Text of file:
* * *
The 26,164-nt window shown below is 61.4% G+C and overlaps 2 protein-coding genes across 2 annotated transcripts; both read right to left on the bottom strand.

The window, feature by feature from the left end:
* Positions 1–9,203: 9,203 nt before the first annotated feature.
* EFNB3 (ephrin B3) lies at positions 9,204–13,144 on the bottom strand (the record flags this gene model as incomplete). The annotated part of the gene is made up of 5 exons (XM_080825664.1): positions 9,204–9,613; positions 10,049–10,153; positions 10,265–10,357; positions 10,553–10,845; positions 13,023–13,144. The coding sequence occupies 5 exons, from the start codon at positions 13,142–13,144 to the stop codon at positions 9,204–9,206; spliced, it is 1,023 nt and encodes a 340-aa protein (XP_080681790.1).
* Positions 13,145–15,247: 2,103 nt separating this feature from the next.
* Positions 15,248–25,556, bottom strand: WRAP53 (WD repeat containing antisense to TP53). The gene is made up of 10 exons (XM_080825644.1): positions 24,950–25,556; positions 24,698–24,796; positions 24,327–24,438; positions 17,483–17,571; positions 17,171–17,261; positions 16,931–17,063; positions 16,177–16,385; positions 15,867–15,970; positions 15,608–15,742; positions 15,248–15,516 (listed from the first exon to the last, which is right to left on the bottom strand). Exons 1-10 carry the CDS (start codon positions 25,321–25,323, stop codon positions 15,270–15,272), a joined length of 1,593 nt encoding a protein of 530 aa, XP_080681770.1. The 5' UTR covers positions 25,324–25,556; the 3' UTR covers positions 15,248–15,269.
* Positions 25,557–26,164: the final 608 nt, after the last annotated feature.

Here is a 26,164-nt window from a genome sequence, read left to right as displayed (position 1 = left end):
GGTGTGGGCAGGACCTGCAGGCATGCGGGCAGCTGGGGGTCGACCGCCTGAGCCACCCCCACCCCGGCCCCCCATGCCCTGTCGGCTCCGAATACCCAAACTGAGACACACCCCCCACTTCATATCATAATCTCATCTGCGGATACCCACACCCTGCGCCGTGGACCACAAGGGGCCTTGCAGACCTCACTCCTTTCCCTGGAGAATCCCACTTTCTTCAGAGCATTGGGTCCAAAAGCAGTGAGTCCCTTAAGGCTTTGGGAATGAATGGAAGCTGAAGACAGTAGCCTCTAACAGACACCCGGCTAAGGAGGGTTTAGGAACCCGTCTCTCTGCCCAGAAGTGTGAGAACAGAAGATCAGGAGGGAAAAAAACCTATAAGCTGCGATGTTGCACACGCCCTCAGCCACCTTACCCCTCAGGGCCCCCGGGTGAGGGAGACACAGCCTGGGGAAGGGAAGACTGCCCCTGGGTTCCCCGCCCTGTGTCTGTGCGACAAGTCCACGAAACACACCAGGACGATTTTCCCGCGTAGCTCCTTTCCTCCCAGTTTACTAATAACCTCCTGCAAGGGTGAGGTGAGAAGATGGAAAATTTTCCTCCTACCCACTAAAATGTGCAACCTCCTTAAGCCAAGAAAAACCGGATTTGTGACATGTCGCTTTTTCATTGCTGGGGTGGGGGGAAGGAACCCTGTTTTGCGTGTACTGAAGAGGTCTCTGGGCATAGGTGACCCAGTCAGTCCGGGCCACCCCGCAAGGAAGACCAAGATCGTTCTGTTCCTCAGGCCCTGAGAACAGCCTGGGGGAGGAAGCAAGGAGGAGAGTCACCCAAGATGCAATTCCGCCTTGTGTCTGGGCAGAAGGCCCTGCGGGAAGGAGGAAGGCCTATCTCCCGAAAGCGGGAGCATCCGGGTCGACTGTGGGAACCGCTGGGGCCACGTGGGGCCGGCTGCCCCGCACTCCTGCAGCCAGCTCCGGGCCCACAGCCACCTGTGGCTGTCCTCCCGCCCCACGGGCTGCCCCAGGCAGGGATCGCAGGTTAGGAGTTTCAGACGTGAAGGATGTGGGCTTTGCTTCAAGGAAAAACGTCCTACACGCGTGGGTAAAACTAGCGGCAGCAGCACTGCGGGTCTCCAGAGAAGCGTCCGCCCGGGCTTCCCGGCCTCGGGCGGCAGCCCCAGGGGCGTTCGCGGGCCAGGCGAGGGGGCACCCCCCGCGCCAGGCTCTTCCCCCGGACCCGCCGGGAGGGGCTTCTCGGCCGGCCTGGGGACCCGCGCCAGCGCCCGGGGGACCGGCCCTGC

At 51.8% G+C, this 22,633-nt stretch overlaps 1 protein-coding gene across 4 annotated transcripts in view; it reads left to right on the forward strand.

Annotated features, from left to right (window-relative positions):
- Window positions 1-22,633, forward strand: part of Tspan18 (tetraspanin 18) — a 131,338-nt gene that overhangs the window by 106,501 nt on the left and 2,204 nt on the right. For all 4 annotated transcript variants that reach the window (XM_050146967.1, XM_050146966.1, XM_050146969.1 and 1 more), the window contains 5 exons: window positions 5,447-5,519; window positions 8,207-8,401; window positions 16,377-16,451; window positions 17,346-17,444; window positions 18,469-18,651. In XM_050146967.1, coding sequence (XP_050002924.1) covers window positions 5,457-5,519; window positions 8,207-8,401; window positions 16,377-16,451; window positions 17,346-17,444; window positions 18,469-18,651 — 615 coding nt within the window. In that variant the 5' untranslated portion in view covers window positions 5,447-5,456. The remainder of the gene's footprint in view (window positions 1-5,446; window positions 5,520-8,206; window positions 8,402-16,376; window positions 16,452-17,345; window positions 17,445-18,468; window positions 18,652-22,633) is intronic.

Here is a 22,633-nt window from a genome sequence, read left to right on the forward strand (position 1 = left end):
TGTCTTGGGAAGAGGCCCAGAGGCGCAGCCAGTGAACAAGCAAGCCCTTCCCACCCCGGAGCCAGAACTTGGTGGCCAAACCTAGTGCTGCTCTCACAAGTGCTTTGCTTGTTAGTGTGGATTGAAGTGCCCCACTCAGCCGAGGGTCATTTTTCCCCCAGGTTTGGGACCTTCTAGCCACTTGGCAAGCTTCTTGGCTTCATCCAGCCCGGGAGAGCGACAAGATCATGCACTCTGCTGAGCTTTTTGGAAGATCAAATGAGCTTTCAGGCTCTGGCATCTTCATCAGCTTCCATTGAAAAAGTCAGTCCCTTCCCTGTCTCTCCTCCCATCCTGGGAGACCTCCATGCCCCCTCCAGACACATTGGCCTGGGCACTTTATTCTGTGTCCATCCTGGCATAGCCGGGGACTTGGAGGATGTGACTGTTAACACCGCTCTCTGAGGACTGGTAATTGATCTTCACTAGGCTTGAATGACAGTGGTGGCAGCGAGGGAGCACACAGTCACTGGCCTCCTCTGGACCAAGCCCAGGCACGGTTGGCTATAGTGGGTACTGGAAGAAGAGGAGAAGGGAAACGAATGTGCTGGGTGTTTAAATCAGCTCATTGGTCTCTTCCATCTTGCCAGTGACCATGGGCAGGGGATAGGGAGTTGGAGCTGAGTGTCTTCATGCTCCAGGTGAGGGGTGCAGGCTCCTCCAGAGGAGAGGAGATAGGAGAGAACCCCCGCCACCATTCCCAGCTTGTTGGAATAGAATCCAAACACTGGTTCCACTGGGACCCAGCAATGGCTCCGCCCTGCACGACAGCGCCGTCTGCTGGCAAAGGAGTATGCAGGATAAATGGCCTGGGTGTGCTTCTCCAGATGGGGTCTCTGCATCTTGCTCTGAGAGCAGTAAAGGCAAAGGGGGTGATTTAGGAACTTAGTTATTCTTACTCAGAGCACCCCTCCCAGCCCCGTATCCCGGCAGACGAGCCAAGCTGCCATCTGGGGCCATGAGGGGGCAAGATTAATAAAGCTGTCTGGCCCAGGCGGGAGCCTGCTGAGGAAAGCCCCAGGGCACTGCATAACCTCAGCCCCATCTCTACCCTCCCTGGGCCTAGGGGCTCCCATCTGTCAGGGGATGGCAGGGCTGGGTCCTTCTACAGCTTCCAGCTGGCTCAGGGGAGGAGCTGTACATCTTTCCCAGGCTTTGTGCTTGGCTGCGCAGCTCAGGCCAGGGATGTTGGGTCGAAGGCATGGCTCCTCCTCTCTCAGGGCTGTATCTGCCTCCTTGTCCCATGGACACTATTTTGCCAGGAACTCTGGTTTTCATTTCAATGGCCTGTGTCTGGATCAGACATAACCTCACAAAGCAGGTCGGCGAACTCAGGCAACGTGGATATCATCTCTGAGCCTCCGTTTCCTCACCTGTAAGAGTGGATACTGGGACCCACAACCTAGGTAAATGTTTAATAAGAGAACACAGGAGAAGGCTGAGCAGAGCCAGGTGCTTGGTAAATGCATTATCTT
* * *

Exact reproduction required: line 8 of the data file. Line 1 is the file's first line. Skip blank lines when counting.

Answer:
Here is a 26,164-nt window from a genome sequence, read left to right as displayed (position 1 = left end):